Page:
(1) that there be a controlling question of law, (2) that there be substantial grounds for difference of opinion, and (3) that an immediate appeal may materially advance the ultimate termination of the litigation.
Cement Antitrust Litig., 673 F.2d at 1026. All three requirements must be met for certification to issue. See 28 U.S.C. § 1292(b). Defendant maintains its motion meets all three requirements. The court disagrees.
"[A]ll that must be shown in order for a question to be 'controlling' is that resolution of the issue on appeal could materially affect the outcome of litigation in the district court." Id. Defendant argues that the issue decided by the May 5 order is a controlling question of law because it is the only claim that provides the potential for class certification in this case. (See Def.'s P.&A. at 4-5.) The issue decided was whether Plaintiff adequately alleged a cause of action for a 15 U.S.C. § 1692g violation based on the claim that Defendant's dunning letter contained language which overshadowed the statutory notice requirement, and was likely to deceive or mislead a hypothetical least sophisticated debtor.*fn2 Defendant's argument that this is the only potential class claim is negated by the allegations in the complaint, which contains additional statutory claims, all of which are asserted as class allegations.*fn3 (See Compl. at 5-6; Opp'n at 7.) Although a different resolution of Defendant's motion to dismiss may affect one claim, it would not affect the remaining claims, and therefore would not materially affect the outcome of the litigation.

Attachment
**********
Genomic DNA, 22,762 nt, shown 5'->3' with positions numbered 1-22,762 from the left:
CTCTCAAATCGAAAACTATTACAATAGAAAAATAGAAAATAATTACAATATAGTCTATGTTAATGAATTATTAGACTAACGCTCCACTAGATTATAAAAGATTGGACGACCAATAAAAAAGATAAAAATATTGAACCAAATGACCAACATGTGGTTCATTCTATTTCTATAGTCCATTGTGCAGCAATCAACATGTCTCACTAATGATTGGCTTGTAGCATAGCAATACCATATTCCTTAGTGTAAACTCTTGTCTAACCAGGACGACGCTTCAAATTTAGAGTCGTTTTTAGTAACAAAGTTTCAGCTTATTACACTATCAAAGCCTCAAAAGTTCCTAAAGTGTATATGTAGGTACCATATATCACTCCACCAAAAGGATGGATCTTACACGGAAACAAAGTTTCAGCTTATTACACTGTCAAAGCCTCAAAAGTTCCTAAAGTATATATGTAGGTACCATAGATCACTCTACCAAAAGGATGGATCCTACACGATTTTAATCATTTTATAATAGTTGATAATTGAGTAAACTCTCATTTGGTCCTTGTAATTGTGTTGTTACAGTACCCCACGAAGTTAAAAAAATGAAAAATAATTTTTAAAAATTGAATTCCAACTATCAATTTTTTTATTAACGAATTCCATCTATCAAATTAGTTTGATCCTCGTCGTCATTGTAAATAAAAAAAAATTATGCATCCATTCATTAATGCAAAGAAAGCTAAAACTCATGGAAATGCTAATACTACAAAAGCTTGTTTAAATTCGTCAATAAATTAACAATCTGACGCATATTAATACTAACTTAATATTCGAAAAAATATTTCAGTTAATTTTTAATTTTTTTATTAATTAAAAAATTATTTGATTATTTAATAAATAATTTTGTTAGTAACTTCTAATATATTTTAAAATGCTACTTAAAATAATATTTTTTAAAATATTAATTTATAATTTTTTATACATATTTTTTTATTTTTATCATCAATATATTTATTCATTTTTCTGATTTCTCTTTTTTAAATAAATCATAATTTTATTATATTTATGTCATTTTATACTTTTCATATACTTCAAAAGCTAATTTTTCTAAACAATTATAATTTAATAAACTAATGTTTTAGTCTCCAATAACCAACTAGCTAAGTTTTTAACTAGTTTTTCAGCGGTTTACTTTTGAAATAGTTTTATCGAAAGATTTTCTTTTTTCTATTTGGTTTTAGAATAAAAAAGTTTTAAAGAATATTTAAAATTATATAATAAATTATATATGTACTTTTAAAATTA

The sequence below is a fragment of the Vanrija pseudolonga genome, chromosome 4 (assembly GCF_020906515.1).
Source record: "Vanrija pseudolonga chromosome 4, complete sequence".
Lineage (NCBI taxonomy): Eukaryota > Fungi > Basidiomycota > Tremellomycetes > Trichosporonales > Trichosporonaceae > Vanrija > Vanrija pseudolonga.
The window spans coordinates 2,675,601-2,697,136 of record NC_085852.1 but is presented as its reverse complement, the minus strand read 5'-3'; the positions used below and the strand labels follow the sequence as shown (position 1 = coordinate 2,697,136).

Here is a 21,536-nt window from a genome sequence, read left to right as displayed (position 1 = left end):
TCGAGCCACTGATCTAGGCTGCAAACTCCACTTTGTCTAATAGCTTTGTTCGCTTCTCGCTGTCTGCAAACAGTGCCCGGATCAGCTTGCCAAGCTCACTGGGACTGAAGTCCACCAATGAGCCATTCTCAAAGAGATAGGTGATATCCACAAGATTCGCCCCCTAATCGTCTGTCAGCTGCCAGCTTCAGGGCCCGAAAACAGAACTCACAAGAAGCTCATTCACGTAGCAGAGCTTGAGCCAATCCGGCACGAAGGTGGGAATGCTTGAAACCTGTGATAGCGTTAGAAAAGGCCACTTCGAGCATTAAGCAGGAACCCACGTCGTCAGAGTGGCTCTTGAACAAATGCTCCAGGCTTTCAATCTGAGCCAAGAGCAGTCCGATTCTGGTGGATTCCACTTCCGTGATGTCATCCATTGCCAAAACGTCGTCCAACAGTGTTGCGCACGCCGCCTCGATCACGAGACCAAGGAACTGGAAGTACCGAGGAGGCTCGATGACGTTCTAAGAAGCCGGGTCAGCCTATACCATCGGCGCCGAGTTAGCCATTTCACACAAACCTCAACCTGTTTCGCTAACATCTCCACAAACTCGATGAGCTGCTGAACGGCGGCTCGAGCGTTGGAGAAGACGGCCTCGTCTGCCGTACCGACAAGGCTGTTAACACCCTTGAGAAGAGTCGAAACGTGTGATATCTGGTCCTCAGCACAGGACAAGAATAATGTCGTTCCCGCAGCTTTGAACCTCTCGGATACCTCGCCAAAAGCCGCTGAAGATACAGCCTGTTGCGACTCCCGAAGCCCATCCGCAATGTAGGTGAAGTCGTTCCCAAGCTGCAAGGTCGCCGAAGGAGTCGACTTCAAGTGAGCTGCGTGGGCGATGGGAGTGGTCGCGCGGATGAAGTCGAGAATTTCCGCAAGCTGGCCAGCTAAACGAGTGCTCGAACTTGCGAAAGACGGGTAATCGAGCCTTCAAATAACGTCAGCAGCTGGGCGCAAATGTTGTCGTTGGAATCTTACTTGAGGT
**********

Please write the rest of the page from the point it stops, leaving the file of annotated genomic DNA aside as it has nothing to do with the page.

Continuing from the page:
Defendant also argues that immediate appeal would materially advance the ultimate termination of this litigation because, if the appellate court were to reverse the May 5 order, "this will dispose of the class claims in plaintiff's complaint . . .." (Def.'s P.&A. at 12-13.) As discussed above, the complaint alleges additional claims on behalf of the putative class.
Accordingly, and immediate appeal would delay the ultimate termination of this litigation rather than advance it.
Last, Defendant maintains that there are substantial grounds for difference of opinion regarding the issue decided on motion to dismiss. Defendant concedes there "is a plethora of case law surrounding this issue, although none right on point." (Def.'s P.&A. at 1.) As reflected in the May 5 order, several Ninth Circuit cases address the legal issue which was presented in Defendant's motion to dismiss. (See Order Denying Def.'s Mot. to Dismiss, filed 5/5/06, at 4-5.) What Defendant is apparently arguing is that no cases address precisely the same language as that contained in Defendant's letter. This is insufficient to create an "exceptional situation" as required to grant a section 1292(b) certification.
For the foregoing reasons, Defendant's motion for certification of interlocutory appeal pursuant to 28 ...